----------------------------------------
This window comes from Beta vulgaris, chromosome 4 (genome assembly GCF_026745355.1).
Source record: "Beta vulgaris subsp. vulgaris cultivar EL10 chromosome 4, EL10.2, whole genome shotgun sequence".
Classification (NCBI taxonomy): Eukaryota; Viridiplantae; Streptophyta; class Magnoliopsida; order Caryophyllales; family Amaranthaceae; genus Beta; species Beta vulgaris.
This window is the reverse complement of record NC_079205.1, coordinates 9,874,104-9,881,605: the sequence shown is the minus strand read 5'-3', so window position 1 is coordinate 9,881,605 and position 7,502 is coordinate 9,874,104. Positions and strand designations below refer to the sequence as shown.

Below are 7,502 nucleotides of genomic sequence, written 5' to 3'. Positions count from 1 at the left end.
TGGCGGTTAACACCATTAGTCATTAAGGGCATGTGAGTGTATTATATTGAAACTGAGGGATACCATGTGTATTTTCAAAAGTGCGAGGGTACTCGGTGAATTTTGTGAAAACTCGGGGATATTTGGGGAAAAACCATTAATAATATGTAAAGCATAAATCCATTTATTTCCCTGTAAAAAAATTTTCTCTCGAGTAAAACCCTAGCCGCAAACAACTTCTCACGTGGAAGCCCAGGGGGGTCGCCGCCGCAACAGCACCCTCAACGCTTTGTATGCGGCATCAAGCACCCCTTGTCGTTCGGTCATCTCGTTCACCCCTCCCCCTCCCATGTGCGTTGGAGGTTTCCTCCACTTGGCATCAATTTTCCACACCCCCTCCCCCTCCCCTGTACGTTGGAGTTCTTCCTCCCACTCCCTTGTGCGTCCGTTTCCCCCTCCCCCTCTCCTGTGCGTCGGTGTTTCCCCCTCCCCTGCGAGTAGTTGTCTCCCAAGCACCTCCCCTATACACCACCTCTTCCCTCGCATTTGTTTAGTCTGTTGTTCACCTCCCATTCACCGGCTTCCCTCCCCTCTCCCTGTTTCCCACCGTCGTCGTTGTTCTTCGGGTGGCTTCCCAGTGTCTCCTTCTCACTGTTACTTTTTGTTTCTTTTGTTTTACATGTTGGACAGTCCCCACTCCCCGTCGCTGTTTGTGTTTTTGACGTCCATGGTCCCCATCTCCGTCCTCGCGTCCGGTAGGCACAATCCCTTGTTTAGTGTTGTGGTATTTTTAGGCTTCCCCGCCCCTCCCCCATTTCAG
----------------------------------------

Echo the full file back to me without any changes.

This window comes from Beta vulgaris, chromosome 4 (genome assembly GCF_026745355.1).
Source record: "Beta vulgaris subsp. vulgaris cultivar EL10 chromosome 4, EL10.2, whole genome shotgun sequence".
Classification (NCBI taxonomy): Eukaryota; Viridiplantae; Streptophyta; class Magnoliopsida; order Caryophyllales; family Amaranthaceae; genus Beta; species Beta vulgaris.
This window is the reverse complement of record NC_079205.1, coordinates 9,874,104-9,881,605: the sequence shown is the minus strand read 5'-3', so window position 1 is coordinate 9,881,605 and position 7,502 is coordinate 9,874,104. Positions and strand designations below refer to the sequence as shown.

Below are 7,502 nucleotides of genomic sequence, written 5' to 3'. Positions count from 1 at the left end.
TGGCGGTTAACACCATTAGTCATTAAGGGCATGTGAGTGTATTATATTGAAACTGAGGGATACCATGTGTATTTTCAAAAGTGCGAGGGTACTCGGTGAATTTTGTGAAAACTCGGGGATATTTGGGGAAAAACCATTAATAATATGTAAAGCATAAATCCATTTATTTCCCTGTAAAAAAATTTTCTCTCGAGTAAAACCCTAGCCGCAAACAACTTCTCACGTGGAAGCCCAGGGGGGTCGCCGCCGCAACAGCACCCTCAACGCTTTGTATGCGGCATCAAGCACCCCTTGTCGTTCGGTCATCTCGTTCACCCCTCCCCCTCCCATGTGCGTTGGAGGTTTCCTCCACTTGGCATCAATTTTCCACACCCCCTCCCCCTCCCCTGTACGTTGGAGTTCTTCCTCCCACTCCCTTGTGCGTCCGTTTCCCCCTCCCCCTCTCCTGTGCGTCGGTGTTTCCCCCTCCCCTGCGAGTAGTTGTCTCCCAAGCACCTCCCCTATACACCACCTCTTCCCTCGCATTTGTTTAGTCTGTTGTTCACCTCCCATTCACCGGCTTCCCTCCCCTCTCCCTGTTTCCCACCGTCGTCGTTGTTCTTCGGGTGGCTTCCCAGTGTCTCCTTCTCACTGTTACTTTTTGTTTCTTTTGTTTTACATGTTGGACAGTCCCCACTCCCCGTCGCTGTTTGTGTTTTTGACGTCCATGGTCCCCATCTCCGTCCTCGCGTCCGGTAGGCACAATCCCTTGTTTAGTGTTGTGGTATTTTTAGGCTTCCCCGCCCCTCCCCCATTTCAG